Warwick China Public Affairs and Social Service Society

Welfare Panel


The remarkable economic growth in east asia over the last four decades has generally improved living standards. However, much of the world witnessed a substantial increase in economic and social inequalities as well. Different sections of East Asian society are becoming richer at uneven rates, leading to growing income disparities. Income inequality has been low in Korea, but has increased with globalization. Trends in Southeast Asia, including Thailand, Malaysia and Indonesia, have been harder to discern as poverty declined and inequality rose in conjunciton with economic liberalization. With rapid growth and strengthened property rights, China has also experienced a swift increase in inequality and unemployment despite considerable poverty reduction. Recognising the problem

It is often the case that lower income groups experience slower income growth than higher income ones, resulting in widening income inequality. Concerns about a widening urban-rural income divide are one reason why governments in countries like China are renewing their focus on rural and agricultural development policies, China has tak- en a number of steps simce early this decade to lift rural incomes, including abolishing an agricultural tax that had existed for millennia.

Welfare systems of East Asian countries

The current welfare systems of east asian countries are redistributive regressively, they sometimes reinforce socio-economic inequalities. At one end of these service sectors (e.g., finance and information technology) are a small number of extremely well-compensated individuals while at the other end of the spectrum (e.g., temporary hires) are far more numerous lowly paid individuals. For those who are weak, vulnerable of poor, they are not only in trouble but even stigmatised for being so. The most target groups of social security in developing countries are still state employees and selected groups, such as those who are employed, as the pursuit of economic growth, leaving vulnerable groups behind. The question is that these welfare systems may be cheaper, but are they producing less “welfare”?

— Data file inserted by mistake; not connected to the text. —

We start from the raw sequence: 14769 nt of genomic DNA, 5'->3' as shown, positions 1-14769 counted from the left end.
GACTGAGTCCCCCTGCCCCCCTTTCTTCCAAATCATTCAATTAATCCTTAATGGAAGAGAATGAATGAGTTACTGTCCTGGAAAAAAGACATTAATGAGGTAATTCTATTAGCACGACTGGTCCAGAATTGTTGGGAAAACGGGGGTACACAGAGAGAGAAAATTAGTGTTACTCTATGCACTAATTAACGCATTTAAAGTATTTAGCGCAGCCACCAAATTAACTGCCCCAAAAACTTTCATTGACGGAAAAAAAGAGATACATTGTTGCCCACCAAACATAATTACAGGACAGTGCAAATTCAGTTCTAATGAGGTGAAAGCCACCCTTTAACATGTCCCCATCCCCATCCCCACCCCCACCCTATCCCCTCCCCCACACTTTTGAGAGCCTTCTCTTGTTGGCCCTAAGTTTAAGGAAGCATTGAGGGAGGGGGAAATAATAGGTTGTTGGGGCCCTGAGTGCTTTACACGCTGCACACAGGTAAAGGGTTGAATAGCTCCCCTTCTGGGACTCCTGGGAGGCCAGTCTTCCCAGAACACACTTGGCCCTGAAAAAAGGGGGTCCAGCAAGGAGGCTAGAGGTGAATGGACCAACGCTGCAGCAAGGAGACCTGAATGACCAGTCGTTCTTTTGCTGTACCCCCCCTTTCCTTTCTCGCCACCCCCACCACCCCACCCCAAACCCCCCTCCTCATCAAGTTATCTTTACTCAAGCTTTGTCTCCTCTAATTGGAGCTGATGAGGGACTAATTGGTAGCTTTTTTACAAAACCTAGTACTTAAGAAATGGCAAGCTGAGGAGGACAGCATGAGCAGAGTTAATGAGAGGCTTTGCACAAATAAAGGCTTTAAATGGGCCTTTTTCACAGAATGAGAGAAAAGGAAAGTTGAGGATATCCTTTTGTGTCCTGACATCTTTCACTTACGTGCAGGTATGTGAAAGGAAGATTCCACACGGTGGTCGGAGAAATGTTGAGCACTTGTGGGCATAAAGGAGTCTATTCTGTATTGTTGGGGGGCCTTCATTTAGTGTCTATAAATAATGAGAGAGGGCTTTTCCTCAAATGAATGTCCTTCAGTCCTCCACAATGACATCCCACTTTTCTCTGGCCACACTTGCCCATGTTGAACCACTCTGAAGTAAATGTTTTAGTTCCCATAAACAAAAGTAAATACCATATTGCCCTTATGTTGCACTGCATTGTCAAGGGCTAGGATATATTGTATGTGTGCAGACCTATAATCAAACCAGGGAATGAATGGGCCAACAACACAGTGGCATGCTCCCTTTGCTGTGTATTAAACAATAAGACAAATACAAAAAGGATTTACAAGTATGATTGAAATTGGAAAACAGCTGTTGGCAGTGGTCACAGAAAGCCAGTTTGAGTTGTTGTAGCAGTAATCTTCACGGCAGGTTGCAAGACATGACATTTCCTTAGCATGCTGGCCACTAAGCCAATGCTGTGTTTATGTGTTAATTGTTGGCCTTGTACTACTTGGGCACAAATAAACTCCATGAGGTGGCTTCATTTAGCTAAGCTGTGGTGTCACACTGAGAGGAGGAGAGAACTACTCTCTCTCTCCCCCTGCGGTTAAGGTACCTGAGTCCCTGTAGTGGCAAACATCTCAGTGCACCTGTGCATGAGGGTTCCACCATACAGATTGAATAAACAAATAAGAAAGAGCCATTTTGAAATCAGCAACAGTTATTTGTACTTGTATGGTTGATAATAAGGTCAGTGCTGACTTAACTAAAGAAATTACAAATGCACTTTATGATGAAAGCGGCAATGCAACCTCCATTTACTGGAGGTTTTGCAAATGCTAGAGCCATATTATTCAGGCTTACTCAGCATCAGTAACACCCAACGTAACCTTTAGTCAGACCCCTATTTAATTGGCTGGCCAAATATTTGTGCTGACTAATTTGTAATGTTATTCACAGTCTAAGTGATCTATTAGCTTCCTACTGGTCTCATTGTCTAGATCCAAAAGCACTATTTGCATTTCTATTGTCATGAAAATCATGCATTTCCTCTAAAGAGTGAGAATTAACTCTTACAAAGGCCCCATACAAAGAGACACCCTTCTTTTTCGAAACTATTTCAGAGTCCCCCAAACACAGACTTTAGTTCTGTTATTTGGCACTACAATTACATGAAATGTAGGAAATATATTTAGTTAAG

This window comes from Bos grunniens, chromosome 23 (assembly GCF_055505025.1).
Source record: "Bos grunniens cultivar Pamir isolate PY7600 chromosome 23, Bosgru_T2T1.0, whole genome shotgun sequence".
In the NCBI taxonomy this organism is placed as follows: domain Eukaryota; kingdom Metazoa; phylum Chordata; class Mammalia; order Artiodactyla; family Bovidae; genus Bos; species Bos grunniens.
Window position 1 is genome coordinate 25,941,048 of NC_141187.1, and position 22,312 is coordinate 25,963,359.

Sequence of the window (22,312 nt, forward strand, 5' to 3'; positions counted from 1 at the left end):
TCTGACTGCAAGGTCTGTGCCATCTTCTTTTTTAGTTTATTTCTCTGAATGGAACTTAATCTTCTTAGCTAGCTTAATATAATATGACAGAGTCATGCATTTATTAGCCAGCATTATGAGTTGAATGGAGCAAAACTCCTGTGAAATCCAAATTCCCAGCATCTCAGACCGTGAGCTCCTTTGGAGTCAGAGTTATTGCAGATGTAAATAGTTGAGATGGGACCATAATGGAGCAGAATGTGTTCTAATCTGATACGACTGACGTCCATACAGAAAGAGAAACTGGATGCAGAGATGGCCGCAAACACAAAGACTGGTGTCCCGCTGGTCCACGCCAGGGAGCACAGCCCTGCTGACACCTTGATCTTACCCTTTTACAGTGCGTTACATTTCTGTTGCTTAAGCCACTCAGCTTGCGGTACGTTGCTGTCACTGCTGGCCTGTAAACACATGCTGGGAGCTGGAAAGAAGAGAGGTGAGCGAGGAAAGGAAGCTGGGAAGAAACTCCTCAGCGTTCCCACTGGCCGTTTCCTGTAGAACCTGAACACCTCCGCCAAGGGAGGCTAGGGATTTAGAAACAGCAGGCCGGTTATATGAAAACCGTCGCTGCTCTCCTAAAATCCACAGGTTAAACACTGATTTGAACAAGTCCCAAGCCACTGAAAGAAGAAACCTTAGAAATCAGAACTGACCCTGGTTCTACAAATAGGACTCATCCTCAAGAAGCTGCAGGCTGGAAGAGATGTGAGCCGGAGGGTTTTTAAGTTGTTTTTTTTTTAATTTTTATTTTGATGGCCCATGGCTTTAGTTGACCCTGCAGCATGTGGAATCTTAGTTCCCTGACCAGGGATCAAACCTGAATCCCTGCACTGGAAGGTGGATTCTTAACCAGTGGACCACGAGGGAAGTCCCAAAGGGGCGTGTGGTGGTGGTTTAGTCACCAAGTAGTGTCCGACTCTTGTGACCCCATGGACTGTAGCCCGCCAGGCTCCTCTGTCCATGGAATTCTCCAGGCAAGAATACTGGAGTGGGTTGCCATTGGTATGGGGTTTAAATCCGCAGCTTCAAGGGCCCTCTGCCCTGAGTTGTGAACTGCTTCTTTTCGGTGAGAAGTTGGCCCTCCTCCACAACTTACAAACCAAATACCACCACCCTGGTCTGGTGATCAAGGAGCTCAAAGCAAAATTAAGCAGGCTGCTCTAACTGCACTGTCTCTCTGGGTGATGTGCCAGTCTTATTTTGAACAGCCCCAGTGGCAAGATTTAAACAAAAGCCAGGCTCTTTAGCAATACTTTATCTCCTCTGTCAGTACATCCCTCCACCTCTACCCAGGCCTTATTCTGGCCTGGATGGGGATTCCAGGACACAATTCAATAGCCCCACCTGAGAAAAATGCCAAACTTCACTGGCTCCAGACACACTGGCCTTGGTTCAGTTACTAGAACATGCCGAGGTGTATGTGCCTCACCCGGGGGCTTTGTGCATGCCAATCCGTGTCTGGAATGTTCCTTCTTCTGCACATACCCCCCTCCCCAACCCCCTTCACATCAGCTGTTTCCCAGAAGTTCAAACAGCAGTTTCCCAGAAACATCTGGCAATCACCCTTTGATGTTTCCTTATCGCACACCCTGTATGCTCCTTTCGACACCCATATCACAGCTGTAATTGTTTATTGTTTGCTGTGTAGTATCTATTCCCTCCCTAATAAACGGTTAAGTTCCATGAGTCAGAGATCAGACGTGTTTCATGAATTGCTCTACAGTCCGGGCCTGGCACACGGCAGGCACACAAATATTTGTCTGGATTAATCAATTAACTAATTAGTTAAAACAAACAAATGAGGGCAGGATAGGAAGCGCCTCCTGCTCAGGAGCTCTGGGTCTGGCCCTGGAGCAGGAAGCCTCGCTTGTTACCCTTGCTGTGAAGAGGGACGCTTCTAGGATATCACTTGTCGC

Political parties become aware of the potential of social policy for political mobilization. While these welfare systems have been constructed and sustained whthin a framework of authoritarian politics, the challenges of democratisation lead to greater pressure for more comprehensive welfare provision.

The Challenges ahead

Building more complete and productive welfare system with better redistributive effects is under economic pressures which are threatening all welfare systems. Increasing social expenditure and some welfare policies such as mandated individual saving exert burden on taxpayers and the economy. The question is finding balance between economic policies and welfare policies, making welfare policy sustainable, correspondence with economic growth. When it comes to reducing poverty, the issue is that whether it is better to increase GDP per capita or provide more productive and comprehensive welfare systems.


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